Written by Christina Dawson '21, Sam Epstein '21 and Raghav Goyal '21 Barbara Ehrenreich and Deirdre English’s 1975 book, Witches, Midwives, and Healers, was the first text that the Larner College of Medicine’s Social Justice Coalition discussed in October of 2017. This excerpt sets up our charge—despite its authoritative and evidence-based veneer, the underpinnings of medicine are highly political, social, and temporal.
Written by Jenna Dafgek '21 The hundreds of flashcards in my backpack were starting to feel ridiculous a week into bacteriology. At what point would they stop being helpful, especially if it took me hours to work through them? There had to be a better way. Luckily, there is, at least for me. Being a visual learner with a storytelling background (I write novels for fun), I decided that I needed to somehow personify these bacteria and morph them into characters rather than factoids.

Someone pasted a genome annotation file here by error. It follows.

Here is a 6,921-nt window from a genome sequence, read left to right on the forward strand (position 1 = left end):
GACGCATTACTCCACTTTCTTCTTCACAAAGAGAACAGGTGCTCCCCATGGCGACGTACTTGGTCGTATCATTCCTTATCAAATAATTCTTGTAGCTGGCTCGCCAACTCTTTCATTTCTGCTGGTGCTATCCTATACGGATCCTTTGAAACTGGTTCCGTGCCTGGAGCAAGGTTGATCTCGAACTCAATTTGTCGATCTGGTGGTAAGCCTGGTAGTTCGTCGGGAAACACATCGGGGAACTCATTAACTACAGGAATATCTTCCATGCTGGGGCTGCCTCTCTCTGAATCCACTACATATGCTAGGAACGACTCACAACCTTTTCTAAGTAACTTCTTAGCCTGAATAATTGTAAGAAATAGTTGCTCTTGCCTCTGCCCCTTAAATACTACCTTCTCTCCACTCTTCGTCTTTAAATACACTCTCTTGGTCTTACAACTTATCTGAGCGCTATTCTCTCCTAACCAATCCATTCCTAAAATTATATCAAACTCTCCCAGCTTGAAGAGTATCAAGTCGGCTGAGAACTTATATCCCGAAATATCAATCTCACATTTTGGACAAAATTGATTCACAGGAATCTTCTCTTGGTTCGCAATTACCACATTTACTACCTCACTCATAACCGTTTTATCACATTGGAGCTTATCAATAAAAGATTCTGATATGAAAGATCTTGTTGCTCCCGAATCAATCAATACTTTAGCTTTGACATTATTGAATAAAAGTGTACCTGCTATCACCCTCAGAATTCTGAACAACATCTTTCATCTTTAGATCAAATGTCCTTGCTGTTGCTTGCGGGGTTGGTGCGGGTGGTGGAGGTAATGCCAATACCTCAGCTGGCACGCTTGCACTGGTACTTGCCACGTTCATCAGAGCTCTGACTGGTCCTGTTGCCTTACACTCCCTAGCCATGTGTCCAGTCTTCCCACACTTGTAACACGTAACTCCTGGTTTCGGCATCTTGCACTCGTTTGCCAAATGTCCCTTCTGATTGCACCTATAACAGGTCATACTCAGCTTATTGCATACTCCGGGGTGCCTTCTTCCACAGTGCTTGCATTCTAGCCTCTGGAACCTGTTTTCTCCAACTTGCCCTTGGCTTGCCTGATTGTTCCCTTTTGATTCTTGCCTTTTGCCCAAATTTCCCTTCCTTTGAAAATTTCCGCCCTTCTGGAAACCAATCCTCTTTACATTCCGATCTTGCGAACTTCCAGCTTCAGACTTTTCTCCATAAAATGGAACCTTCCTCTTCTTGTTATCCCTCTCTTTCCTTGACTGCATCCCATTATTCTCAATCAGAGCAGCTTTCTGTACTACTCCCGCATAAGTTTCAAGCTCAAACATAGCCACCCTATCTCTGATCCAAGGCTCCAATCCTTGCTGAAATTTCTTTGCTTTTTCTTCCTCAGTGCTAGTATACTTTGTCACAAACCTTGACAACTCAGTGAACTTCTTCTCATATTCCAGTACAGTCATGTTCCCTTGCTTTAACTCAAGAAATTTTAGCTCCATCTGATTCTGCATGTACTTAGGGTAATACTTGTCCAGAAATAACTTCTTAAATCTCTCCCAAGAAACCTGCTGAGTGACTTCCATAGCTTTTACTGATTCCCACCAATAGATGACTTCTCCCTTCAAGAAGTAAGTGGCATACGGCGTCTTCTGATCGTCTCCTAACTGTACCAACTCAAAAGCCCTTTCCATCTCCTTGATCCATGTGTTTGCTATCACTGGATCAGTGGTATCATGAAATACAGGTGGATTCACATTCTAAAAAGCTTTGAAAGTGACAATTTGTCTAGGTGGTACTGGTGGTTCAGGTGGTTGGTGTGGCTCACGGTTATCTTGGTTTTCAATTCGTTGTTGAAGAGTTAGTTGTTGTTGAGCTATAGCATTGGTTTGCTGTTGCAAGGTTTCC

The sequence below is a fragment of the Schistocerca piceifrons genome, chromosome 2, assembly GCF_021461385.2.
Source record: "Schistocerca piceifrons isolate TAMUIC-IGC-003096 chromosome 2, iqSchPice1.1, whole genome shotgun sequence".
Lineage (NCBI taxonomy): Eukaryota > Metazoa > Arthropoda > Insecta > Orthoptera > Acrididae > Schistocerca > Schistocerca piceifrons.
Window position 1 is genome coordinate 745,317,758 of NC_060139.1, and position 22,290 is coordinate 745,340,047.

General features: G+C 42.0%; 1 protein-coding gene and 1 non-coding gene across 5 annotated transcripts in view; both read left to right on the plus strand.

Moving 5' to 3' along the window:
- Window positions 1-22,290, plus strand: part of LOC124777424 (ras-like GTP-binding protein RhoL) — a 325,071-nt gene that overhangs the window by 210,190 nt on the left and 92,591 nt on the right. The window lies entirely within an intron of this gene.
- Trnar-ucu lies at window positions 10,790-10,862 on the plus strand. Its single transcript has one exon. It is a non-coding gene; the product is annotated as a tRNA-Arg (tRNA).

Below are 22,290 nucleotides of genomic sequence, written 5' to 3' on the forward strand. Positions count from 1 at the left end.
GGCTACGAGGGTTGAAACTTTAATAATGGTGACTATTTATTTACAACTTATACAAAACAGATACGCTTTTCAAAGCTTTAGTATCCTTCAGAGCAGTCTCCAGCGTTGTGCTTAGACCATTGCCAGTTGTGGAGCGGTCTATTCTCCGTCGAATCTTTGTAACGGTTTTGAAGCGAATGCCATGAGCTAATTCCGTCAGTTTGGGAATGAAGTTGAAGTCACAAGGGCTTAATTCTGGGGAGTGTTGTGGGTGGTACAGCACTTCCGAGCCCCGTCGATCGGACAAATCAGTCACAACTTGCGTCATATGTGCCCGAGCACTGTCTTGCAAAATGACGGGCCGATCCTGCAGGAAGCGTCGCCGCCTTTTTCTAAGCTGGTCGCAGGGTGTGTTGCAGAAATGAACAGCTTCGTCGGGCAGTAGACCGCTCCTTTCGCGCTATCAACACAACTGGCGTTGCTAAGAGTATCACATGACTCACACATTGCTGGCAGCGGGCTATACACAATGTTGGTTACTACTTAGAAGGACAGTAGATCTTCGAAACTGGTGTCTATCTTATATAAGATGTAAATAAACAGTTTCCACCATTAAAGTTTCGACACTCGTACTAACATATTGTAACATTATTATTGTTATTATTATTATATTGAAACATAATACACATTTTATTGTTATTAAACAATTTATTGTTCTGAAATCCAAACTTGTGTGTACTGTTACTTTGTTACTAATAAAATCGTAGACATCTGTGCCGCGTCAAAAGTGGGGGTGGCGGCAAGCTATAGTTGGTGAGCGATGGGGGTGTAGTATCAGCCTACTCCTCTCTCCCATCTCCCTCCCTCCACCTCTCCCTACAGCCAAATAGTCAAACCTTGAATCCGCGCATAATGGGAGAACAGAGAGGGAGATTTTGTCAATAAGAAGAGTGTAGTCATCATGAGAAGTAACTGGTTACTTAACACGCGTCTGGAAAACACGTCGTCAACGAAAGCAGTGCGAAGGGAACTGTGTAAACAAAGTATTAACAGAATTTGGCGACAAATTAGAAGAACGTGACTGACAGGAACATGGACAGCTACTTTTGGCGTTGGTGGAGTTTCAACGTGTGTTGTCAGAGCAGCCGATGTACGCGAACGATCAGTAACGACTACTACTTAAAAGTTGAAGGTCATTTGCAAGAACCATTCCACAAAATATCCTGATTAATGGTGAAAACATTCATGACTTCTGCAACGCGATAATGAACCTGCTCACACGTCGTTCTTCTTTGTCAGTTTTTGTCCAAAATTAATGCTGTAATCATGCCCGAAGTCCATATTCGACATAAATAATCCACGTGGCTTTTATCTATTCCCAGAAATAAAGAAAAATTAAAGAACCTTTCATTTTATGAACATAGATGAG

Written by Julia Shatten, M.D.'18
We are all sitting in the classroom, staring at the Powerpoint. Our eyes lock on the trajectory of a line graph. It increases a bit and then plummets. The graph we are staring at is a part of a lecture with some nebulous title like “Professionalism in Healthcare.” It is showing the results of a study that assessed the trajectory of empathy during medical school training.
Written by Harshal Athalye '20
At the start of the rotation, I thought I had ruled out working in a rural area due to its potential isolation. But one pearl that has stuck with me from Dr. Bannach is that specialists are just a phone call away. Technology continues to close the communication gap for rural medicine, making it feel much less secluded. Though I am unsure of what my future holds in terms of medicine, after working with Dr. Bannach, I am considering rural medicine as a career path.
Written by Jennifer Boccia '20
It’s wonderful to have the opportunity to work with different people and get the advantage of their differing backgrounds. It’s not just valuable in terms of physical exam skills; observing the different ways and the different styles of each physician as they talk to patients and get their stories is great. Everyone has a unique style, and the more exposure we get as students to different physicians the easier it is to develop and refine our own personal touch.